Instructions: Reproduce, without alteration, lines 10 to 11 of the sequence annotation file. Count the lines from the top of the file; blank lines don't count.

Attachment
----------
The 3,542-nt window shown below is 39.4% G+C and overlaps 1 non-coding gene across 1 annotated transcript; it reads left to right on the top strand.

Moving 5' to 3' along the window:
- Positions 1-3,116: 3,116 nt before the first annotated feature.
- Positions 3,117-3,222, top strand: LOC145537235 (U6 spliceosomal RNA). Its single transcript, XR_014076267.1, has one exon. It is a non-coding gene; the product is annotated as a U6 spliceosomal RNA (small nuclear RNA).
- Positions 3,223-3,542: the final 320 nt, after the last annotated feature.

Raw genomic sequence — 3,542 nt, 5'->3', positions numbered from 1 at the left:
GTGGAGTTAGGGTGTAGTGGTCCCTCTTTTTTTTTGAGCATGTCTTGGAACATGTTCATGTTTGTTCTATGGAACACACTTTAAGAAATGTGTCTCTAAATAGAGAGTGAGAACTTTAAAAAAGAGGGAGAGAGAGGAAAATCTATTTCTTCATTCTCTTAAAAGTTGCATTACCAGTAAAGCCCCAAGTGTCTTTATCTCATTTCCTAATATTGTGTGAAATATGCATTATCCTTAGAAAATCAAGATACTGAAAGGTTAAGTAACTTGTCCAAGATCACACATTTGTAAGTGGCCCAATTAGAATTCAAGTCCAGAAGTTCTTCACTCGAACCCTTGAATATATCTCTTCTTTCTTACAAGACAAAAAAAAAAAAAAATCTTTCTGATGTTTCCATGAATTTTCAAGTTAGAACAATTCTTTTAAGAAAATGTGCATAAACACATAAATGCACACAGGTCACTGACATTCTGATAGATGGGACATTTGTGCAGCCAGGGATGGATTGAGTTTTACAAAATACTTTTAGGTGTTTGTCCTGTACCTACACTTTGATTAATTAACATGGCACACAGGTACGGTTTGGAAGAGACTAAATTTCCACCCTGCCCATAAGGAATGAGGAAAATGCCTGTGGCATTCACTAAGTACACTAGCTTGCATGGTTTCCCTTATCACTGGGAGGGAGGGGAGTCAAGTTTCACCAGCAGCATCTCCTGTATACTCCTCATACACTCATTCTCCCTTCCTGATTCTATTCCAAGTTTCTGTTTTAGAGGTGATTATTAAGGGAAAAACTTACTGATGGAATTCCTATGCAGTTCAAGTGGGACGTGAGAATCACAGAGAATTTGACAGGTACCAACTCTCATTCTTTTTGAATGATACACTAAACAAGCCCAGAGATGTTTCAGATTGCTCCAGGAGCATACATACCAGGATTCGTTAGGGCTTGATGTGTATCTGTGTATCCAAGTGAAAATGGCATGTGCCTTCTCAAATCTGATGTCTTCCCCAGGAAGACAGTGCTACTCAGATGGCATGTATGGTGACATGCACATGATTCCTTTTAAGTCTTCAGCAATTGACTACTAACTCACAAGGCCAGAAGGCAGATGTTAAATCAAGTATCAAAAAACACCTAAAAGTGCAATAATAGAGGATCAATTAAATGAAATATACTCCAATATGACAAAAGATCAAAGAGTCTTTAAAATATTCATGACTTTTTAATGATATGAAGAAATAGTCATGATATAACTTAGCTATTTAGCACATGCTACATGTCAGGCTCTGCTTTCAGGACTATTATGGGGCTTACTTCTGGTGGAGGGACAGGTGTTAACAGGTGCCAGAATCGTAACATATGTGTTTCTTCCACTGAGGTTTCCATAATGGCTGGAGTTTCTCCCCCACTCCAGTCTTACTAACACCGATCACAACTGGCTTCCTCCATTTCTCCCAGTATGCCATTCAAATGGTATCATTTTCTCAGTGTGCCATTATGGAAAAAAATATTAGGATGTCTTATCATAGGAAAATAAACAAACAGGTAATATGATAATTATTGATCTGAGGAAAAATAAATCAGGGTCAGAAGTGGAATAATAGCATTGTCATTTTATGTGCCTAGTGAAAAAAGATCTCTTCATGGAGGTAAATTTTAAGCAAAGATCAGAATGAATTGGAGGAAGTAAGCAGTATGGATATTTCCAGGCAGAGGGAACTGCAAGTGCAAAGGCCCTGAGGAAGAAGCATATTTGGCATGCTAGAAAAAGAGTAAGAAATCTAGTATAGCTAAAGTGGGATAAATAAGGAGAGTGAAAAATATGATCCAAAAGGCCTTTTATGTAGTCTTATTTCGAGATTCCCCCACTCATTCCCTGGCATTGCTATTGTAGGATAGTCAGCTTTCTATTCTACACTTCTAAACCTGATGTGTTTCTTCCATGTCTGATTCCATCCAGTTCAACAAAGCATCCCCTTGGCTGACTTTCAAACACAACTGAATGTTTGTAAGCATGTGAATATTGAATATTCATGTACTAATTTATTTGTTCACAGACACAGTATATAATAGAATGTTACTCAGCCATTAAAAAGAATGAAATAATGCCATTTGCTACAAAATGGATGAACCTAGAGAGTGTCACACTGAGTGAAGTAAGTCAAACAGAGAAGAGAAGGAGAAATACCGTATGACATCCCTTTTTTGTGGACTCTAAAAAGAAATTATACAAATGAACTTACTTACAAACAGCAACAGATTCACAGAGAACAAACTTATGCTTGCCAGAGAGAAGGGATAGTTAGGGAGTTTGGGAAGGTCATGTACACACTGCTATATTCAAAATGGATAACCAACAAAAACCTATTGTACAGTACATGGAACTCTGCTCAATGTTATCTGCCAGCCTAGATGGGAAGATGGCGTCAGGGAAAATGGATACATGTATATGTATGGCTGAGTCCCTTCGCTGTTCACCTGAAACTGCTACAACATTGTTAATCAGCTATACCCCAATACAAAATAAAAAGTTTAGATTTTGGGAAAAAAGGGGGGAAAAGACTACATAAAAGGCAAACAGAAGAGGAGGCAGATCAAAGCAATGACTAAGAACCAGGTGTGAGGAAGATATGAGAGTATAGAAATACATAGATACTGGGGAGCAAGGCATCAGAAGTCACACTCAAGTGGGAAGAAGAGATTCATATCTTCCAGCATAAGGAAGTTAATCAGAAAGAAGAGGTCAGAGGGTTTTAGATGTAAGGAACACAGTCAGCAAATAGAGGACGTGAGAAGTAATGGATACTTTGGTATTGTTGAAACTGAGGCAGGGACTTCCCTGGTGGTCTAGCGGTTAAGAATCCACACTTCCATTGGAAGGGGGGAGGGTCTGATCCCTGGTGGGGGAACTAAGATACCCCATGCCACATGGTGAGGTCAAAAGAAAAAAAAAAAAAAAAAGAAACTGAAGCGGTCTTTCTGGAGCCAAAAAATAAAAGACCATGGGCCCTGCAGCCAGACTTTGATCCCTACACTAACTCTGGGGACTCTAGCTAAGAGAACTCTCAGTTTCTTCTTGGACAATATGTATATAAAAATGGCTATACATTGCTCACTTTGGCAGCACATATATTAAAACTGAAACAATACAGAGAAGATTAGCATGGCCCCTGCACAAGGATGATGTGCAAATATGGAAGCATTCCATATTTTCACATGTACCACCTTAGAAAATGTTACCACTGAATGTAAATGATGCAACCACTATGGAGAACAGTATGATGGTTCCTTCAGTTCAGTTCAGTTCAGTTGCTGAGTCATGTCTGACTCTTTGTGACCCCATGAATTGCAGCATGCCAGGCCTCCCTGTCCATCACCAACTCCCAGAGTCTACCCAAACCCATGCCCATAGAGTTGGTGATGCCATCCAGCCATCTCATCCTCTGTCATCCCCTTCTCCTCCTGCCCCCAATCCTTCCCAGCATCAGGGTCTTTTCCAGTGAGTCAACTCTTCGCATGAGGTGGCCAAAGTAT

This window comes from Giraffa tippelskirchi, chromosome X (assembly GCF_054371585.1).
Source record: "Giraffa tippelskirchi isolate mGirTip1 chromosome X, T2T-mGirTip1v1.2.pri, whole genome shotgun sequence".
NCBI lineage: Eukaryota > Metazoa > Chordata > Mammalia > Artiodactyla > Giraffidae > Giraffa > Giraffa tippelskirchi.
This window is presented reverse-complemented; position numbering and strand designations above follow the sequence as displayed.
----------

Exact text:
NCBI lineage: Eukaryota > Metazoa > Chordata > Mammalia > Artiodactyla > Giraffidae > Giraffa > Giraffa tippelskirchi.
This window is presented reverse-complemented; position numbering and strand designations above follow the sequence as displayed.